2022 ICD-10-CM Code I21.0

ST elevation (STEMI) myocardial infarction of anterior wall

Version 2021

Not Valid for Submission

ICD-10:I21.0
Short Description:ST elevation (STEMI) myocardial infarction of anterior wall
Long Description:ST elevation (STEMI) myocardial infarction of anterior wall

Code Classification

  • Diseases of the circulatory system (I00–I99)
    • Ischemic heart diseases (I20-I25)
      • Acute myocardial infarction (I21)

I21.0 is a non-specific and non-billable diagnosis code code, consider using a code with a higher level of specificity for a diagnosis of st elevation (stemi) myocardial infarction of anterior wall. The code is not specific and is NOT valid for the year 2022 for the submission of HIPAA-covered transactions. Category or Header define the heading of a category of codes that may be further subdivided by the use of 4th, 5th, 6th or 7th characters.

Specific Coding for ST elevation (STEMI) myocardial infarction of anterior wall

Non-specific codes like I21.0 require more digits to indicate the appropriate level of specificity. Consider using any of the following ICD-10 codes with a higher level of specificity when coding for st elevation (stemi) myocardial infarction of anterior wall:

  • BILLABLE CODE - Use I21.01 for ST elevation (STEMI) myocardial infarction involving left main coronary artery
  • BILLABLE CODE - Use I21.02 for ST elevation (STEMI) myocardial infarction involving left anterior descending coronary artery
  • BILLABLE CODE - Use I21.09 for ST elevation (STEMI) myocardial infarction involving other coronary artery of anterior wall

Tabular List of Diseases and Injuries

The Tabular List of Diseases and Injuries is a list of ICD-10 codes, organized "head to toe" into chapters and sections with coding notes and guidance for inclusions, exclusions, descriptions and more. The following references are applicable to the code I21.0:


Inclusion Terms

Inclusion Terms
These terms are the conditions for which that code is to be used. The terms may be synonyms of the code title, or, in the case of "other specified" codes, the terms are a list of the various conditions assigned to that code. The inclusion terms are not necessarily exhaustive. Additional terms found only in the Alphabetic Index may also be assigned to a code.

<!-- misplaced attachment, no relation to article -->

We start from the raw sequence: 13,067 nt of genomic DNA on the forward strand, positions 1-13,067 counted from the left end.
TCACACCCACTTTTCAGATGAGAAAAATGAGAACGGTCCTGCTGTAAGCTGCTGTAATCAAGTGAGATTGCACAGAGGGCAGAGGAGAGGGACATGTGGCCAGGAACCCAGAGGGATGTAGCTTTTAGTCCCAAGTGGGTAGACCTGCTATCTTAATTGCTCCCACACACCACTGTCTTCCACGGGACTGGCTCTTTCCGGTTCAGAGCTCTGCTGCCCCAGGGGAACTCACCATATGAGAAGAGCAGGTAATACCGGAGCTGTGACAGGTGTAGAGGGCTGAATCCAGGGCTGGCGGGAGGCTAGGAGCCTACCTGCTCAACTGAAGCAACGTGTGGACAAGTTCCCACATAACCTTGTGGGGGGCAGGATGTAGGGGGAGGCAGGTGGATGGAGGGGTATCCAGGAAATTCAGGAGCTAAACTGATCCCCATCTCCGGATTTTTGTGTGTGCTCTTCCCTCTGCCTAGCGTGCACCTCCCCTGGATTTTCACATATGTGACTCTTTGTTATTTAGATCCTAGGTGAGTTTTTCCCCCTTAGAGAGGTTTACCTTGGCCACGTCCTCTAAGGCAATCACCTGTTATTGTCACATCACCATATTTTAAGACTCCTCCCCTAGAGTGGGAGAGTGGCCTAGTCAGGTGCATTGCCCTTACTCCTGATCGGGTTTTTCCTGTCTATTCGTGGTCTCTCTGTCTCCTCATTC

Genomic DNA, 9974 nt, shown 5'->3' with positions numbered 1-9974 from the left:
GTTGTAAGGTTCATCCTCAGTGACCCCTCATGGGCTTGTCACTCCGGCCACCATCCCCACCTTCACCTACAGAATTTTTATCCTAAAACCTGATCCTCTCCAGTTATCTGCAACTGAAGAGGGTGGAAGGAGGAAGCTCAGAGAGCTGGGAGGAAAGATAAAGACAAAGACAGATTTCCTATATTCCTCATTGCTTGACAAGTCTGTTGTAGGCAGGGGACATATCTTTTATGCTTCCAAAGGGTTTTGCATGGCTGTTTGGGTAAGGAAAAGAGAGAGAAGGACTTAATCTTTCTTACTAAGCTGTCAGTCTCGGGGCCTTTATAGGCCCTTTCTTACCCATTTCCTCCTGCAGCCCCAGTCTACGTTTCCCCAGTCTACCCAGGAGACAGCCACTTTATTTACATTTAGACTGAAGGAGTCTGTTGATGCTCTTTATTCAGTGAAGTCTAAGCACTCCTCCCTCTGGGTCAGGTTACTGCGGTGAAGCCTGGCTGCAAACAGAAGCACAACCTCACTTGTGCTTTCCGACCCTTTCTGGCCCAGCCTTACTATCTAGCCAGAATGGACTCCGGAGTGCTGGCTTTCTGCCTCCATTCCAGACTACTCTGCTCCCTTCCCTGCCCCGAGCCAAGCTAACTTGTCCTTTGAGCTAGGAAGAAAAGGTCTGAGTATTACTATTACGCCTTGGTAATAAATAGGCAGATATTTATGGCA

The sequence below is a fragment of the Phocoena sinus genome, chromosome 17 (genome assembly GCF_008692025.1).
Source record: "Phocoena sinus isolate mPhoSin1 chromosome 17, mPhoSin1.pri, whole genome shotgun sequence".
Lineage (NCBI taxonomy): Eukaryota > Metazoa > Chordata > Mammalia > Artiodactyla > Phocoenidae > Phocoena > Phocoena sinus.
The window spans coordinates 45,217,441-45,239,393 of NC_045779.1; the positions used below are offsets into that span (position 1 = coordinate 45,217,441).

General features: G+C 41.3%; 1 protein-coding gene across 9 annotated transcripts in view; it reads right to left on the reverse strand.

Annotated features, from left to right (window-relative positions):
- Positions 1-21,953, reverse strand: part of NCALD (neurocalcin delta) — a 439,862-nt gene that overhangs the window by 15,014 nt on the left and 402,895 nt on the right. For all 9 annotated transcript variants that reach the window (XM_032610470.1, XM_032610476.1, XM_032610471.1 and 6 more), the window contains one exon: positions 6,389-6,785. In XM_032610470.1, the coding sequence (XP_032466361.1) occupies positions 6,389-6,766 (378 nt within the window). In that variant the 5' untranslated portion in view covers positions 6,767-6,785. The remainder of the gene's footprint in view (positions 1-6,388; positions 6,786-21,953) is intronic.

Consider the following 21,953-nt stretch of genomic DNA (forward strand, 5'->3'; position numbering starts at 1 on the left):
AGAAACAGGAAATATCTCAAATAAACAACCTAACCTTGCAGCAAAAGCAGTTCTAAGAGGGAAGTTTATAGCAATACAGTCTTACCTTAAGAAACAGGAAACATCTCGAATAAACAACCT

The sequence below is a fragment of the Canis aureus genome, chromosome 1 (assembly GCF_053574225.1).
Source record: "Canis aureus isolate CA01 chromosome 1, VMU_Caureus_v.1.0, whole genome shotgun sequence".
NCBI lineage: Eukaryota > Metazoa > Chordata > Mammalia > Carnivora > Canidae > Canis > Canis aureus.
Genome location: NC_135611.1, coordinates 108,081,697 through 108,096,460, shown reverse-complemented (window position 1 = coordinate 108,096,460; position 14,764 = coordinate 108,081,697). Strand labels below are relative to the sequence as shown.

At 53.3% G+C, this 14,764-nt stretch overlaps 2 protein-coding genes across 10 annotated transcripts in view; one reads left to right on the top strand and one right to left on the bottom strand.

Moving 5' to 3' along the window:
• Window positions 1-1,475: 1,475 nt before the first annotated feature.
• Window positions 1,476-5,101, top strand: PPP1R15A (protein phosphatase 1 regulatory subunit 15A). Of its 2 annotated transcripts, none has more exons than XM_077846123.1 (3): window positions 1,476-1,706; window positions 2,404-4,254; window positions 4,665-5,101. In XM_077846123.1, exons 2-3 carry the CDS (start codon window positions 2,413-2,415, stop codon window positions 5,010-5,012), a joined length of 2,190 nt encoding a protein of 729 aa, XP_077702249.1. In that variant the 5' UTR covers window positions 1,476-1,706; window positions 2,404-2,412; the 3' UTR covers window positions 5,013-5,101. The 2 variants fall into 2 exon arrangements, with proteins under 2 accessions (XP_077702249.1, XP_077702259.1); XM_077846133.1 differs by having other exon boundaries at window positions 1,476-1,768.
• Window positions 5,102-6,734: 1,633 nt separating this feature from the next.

Information for Patients


Heart Attack

Each year almost 800,000 Americans have a heart attack. A heart attack happens when blood flow to the heart suddenly becomes blocked. Without the blood coming in, the heart can't get oxygen. If not treated quickly, the heart muscle begins to die. But if you do get quick treatment, you may be able to prevent or limit damage to the heart muscle. That's why it's important to know the symptoms of a heart attack and call 911 if you or someone else is having them. You should call, even if you are not sure that it is a heart attack.

The most common symptoms in men and women are

You may also have other symptoms, such as nausea, vomiting, dizziness, and lightheadedness. You may break out in a cold sweat. Sometimes women will have different symptoms then men. For example, they are more likely to feel tired for no reason.

The most common cause of heart attacks is coronary artery disease (CAD). With CAD, there is a buildup of cholesterol and other material, called plaque, on their inner walls or the arteries. This is atherosclerosis. It can build up for years. Eventually an area of plaque can rupture (break open). A blood clot can form around the plaque and block the artery.

A less common cause of heart attack is a severe spasm (tightening) of a coronary artery. The spasm cuts off blood flow through the artery.

At the hospital, health care providers make a diagnosis based on your symptoms, blood tests, and different heart health tests. Treatments may include medicines and medical procedures such as coronary angioplasty. After a heart attack, cardiac rehabilitation and lifestyle changes can help you recover.

NIH: National Heart, Lung, and Blood Institute


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Code History

  • FY 2021 - No Change, effective from 10/1/2020 through 9/30/2021
  • FY 2020 - No Change, effective from 10/1/2019 through 9/30/2020
  • FY 2019 - No Change, effective from 10/1/2018 through 9/30/2019
  • FY 2018 - No Change, effective from 10/1/2017 through 9/30/2018
  • FY 2017 - No Change, effective from 10/1/2016 through 9/30/2017
  • FY 2016 - New Code, effective from 10/1/2015 through 9/30/2016 (First year ICD-10-CM implemented into the HIPAA code set)